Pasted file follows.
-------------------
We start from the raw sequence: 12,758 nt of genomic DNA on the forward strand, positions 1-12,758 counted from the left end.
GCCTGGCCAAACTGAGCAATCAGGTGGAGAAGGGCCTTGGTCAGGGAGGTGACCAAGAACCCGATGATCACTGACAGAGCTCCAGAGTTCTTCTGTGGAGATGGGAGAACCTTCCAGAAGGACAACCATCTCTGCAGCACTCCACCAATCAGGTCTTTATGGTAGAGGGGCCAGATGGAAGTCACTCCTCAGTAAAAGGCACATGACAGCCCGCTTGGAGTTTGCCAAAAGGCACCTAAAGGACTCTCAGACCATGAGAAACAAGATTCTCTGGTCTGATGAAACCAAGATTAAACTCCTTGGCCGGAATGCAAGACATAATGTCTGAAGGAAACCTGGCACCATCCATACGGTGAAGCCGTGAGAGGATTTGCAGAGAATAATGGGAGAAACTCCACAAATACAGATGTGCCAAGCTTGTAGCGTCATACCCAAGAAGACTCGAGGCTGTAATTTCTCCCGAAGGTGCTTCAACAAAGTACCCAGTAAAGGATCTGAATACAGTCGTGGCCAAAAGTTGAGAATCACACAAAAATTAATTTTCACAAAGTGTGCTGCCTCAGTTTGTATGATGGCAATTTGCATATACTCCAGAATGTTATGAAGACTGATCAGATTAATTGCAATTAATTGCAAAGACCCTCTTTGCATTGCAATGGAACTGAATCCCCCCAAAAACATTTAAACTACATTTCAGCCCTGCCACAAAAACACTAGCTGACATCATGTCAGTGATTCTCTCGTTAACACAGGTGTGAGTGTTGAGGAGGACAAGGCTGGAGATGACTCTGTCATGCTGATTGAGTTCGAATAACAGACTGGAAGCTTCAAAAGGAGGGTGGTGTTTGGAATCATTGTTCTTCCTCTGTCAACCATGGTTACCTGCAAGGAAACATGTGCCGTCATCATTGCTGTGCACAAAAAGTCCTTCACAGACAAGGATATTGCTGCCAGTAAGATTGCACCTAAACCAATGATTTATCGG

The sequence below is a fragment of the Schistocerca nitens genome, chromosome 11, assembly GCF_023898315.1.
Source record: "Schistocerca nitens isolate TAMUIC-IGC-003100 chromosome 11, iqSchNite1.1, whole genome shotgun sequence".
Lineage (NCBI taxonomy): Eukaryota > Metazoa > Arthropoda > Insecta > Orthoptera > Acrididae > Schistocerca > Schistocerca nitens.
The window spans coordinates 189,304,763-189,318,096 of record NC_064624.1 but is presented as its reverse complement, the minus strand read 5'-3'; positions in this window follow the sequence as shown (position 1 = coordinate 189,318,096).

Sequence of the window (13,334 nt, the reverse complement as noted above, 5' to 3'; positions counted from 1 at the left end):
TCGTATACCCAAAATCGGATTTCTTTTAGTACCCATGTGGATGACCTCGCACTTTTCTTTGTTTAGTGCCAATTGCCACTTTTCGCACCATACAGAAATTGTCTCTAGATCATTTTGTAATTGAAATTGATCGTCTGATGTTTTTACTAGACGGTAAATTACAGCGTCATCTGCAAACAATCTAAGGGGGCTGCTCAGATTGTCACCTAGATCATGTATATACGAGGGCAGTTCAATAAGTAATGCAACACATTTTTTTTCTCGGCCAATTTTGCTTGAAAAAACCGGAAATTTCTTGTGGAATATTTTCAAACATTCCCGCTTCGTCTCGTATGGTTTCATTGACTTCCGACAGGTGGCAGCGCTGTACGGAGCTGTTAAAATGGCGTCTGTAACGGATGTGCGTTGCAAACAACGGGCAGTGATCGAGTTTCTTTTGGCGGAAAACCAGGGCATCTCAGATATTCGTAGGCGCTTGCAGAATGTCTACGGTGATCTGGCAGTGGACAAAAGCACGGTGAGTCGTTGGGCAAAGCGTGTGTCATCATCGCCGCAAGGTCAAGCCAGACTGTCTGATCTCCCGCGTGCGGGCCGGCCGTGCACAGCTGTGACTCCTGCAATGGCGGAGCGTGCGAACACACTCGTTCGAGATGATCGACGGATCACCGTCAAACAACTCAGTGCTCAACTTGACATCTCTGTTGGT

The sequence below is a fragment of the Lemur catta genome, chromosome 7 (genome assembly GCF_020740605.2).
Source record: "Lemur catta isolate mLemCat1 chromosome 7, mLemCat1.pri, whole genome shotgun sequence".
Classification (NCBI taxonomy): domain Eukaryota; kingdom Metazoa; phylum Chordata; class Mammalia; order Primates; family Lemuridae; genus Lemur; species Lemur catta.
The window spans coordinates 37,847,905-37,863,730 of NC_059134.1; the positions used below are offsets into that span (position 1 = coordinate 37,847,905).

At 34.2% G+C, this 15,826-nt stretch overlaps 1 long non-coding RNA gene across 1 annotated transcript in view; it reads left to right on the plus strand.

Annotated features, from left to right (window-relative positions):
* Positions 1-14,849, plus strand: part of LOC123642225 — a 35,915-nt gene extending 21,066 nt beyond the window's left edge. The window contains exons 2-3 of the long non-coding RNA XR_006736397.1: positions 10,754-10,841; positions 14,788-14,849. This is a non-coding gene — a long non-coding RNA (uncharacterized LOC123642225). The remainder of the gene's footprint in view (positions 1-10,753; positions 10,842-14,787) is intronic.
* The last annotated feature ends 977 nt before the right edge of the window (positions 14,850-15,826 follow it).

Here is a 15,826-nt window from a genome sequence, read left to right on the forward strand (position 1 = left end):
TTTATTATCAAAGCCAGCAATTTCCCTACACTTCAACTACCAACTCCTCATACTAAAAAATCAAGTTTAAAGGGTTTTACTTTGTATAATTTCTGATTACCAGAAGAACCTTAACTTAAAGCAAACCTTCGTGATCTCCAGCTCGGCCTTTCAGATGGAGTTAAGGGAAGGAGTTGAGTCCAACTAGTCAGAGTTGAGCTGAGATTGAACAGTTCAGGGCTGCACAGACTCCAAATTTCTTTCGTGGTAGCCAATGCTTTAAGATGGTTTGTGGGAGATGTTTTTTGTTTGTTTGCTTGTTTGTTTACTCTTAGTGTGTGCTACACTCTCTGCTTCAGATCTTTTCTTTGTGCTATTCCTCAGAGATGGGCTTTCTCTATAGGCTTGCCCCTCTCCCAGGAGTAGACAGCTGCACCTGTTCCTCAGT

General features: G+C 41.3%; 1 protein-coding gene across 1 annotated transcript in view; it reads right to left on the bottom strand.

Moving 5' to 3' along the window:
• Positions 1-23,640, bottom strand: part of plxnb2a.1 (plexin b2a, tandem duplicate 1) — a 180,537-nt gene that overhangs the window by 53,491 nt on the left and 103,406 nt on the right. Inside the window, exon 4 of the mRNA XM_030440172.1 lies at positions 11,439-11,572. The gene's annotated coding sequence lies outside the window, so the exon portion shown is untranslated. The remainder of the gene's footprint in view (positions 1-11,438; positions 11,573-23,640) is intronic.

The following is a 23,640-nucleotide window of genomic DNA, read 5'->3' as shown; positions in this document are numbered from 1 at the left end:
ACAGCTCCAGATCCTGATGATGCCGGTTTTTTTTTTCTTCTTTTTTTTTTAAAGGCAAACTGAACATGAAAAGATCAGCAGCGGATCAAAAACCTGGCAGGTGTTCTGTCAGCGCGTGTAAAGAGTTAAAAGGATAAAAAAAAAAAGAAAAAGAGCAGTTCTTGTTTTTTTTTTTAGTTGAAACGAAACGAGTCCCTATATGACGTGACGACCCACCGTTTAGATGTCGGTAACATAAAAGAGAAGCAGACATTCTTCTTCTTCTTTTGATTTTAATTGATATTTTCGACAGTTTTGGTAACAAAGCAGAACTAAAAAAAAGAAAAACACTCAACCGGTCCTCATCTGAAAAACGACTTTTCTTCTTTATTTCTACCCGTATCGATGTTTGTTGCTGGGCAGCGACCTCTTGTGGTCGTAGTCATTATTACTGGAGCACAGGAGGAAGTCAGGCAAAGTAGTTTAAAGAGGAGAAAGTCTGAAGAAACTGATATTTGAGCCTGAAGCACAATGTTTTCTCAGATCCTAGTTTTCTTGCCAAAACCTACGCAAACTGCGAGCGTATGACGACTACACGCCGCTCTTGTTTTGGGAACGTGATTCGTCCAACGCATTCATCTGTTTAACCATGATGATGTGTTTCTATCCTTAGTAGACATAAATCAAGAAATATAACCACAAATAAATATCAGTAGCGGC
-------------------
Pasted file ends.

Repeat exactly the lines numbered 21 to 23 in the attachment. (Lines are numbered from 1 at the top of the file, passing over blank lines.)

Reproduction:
• Positions 1-23,640, bottom strand: part of plxnb2a.1 (plexin b2a, tandem duplicate 1) — a 180,537-nt gene that overhangs the window by 53,491 nt on the left and 103,406 nt on the right. Inside the window, exon 4 of the mRNA XM_030440172.1 lies at positions 11,439-11,572. The gene's annotated coding sequence lies outside the window, so the exon portion shown is untranslated. The remainder of the gene's footprint in view (positions 1-11,438; positions 11,573-23,640) is intronic.

The following is a 23,640-nucleotide window of genomic DNA, read 5'->3' as shown; positions in this document are numbered from 1 at the left end:
ACAGCTCCAGATCCTGATGATGCCGGTTTTTTTTTTCTTCTTTTTTTTTTAAAGGCAAACTGAACATGAAAAGATCAGCAGCGGATCAAAAACCTGGCAGGTGTTCTGTCAGCGCGTGTAAAGAGTTAAAAGGATAAAAAAAAAAAGAAAAAGAGCAGTTCTTGTTTTTTTTTTTAGTTGAAACGAAACGAGTCCCTATATGACGTGACGACCCACCGTTTAGATGTCGGTAACATAAAAGAGAAGCAGACATTCTTCTTCTTCTTTTGATTTTAATTGATATTTTCGACAGTTTTGGTAACAAAGCAGAACTAAAAAAAAGAAAAACACTCAACCGGTCCTCATCTGAAAAACGACTTTTCTTCTTTATTTCTACCCGTATCGATGTTTGTTGCTGGGCAGCGACCTCTTGTGGTCGTAGTCATTATTACTGGAGCACAGGAGGAAGTCAGGCAAAGTAGTTTAAAGAGGAGAAAGTCTGAAGAAACTGATATTTGAGCCTGAAGCACAATGTTTTCTCAGATCCTAGTTTTCTTGCCAAAACCTACGCAAACTGCGAGCGTATGACGACTACACGCCGCTCTTGTTTTGGGAACGTGATTCGTCCAACGCATTCATCTGTTTAACCATGATGATGTGTTTCTATCCTTAGTAGACATAAATCAAGAAATATAACCACAAATAAATATCAGTAGCGGC